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Is My Child Ready For Potty Training?

Potty training marks a significant milestone in a child’s development. It’s a crucial step towards independence and hygiene. But how do you know if your child is ready for potty training? Understanding the signs of readiness and preparing adequately can make the process smoother for both you and your child.

What age is ready?

Though age isn’t the most important factor, there tends to be a window of opportunity that is often best for most children when starting this process.

The NHS suggests that children will be equipped to be potty trained between 18-24 months of age.

However, a lot of different factors can shift this in one direction or another:

  • Your child’s developmental, biological, or emotional readiness
  • Any upcoming events that could cause your child emotional stress (moving, starting school, divorce, a new sibling, etc.)
  • Your own readiness (are you in the mental headspace to commit to this transition and remain consistent?)
  • Any developmental or physical delays or disabilities

Children within the 2-year age group typically:

  • Have mature muscle development
  • Have basic communication skills
  • Have obtained adequate gross motor skills
  • Have a willingness to please
  • Are more motivated
  • Can more easily adapt to change

Similar to sleep, a child won’t come up to you and tell you they are ready to sleep through the night. The same applies to potty training! Some children will show obvious interest, but most will need that initial guidance from their parents.

Signs your Child Is Ready

Before diving into potty training, it’s essential to observe your child for signs indicating readiness. These signs can be categorized into physical, behavioural, and emotional cues. Physically, your child should have a good grasp of gross motor skills; sitting, standing and walking; might show signs of bladder or bowel control, such as staying dry for longer periods or showing discomfort in dirty diapers. Behaviourally, they may express curiosity about the toilet or imitate family members using it and even hiding to poop. Emotionally, readiness can be indicated by a desire to please others, especially their parents; a willingness to cooperate and follow simple instructions. Fine motor skills such as dressing, undressing, wiping, and washing hands independently can come later. Children will often need assistance with at least some of the steps of potty use well after they are successfully using the potty.


Once you’ve identified signs of readiness, it’s time to prepare for the training process. This involves gathering the necessary equipment, such as a potty chair or seat adapter, and choosing the right time to start. It’s crucial to pick a period when there are minimal disruptions and stressors in your child’s life. Setting realistic expectations is also vital; every child progresses at their own pace, so patience is key.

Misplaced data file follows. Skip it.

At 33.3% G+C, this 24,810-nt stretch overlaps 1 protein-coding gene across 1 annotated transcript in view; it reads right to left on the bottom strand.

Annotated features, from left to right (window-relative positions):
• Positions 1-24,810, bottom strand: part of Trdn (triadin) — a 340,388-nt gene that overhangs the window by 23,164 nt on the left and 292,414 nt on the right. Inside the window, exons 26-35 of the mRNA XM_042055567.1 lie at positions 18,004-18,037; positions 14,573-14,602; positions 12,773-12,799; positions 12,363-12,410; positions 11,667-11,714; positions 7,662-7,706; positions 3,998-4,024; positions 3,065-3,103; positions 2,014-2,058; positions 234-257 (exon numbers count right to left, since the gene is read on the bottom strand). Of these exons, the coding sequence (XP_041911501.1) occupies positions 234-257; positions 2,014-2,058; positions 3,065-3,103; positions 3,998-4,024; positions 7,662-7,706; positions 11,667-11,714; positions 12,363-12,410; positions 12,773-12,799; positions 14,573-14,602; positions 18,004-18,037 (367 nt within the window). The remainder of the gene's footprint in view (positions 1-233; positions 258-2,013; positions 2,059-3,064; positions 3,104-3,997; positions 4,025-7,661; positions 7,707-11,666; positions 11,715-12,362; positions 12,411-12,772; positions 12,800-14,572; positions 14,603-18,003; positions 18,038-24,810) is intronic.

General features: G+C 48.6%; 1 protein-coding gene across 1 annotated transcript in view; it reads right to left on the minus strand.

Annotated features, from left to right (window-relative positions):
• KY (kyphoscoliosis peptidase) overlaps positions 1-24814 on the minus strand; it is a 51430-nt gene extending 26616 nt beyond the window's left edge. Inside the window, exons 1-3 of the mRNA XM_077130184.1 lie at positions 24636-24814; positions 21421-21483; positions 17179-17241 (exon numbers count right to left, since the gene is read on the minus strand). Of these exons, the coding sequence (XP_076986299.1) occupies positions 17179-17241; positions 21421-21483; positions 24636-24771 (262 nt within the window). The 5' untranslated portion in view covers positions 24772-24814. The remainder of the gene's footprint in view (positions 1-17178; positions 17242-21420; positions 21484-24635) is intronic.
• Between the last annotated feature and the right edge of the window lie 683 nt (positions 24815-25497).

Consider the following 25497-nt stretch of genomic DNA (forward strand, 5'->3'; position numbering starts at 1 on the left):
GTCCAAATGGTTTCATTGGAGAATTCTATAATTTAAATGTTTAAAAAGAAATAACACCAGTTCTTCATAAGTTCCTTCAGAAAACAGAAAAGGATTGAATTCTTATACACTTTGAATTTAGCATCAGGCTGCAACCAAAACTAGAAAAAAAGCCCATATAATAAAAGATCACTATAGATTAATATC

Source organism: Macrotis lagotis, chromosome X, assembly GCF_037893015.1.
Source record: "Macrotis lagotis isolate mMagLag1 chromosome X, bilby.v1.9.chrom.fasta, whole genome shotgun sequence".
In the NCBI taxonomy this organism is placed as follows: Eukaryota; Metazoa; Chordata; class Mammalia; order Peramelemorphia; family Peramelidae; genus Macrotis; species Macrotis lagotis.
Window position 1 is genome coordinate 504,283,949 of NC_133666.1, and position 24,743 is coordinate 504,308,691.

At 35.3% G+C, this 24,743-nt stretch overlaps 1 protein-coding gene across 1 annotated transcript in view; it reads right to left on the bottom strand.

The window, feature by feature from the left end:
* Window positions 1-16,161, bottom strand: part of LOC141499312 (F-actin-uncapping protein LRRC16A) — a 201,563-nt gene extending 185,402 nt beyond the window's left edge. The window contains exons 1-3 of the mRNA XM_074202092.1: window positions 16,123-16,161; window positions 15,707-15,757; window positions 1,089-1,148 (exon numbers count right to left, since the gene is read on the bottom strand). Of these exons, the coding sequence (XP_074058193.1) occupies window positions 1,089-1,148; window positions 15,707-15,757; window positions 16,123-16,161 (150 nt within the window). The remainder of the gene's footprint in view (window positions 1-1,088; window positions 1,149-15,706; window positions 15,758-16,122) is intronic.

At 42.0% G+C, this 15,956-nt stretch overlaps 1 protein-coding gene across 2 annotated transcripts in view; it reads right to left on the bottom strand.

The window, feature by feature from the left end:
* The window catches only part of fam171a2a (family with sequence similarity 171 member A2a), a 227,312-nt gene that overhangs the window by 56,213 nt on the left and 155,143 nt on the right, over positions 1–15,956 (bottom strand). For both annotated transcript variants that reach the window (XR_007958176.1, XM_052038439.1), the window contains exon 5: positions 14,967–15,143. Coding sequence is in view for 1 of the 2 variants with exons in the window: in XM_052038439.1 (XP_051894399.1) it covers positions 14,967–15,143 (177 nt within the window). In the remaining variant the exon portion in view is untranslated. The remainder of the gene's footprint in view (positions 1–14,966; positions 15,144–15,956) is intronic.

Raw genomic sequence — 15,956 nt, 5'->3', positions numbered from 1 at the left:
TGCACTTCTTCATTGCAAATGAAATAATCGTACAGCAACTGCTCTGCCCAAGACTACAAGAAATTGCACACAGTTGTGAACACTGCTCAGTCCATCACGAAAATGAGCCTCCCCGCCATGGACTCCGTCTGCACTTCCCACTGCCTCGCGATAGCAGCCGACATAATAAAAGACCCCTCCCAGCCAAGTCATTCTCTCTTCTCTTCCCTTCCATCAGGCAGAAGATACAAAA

Potty training is a gradual process that requires patience and consistency. Start by introducing the concept of using the potty and allowing your child to become familiar with it. Encourage them to sit on the potty regularly, especially after meals or when they show signs of needing to go. Celebrate successes, no matter how small, and be patient and understanding when accidents happen. As your child becomes more comfortable, you can transition from diapers to training pants and eventually to underwear.

Common Challenges

Despite your best efforts, potty training can come with its fair share of challenges. In order for a child to be ready to pee and poo on the potty independently they need to learn the skill of connecting their body cues to their brain signals. It stems from a type of sixth sense we possess known as interoception. Interoception is the ability to feel, identify, and transmit what our body is telling us. This includes things like hunger, thirst, pain, and yes, bathroom urges. Sometimes this is automatically obtained, but most of the time our kids need our help to learn this important skill. It will be difficult to teach a child to pee and poo on the potty independently without certain readiness factors at play.

Why Your Child May Not Be Ready

Because every child is on their own trajectory, it’s important to pinpoint any red flags that may indicate that your child isn’t ready to begin the potty training process yet. Here are several red flags that would indicate your child is not ready for potty training: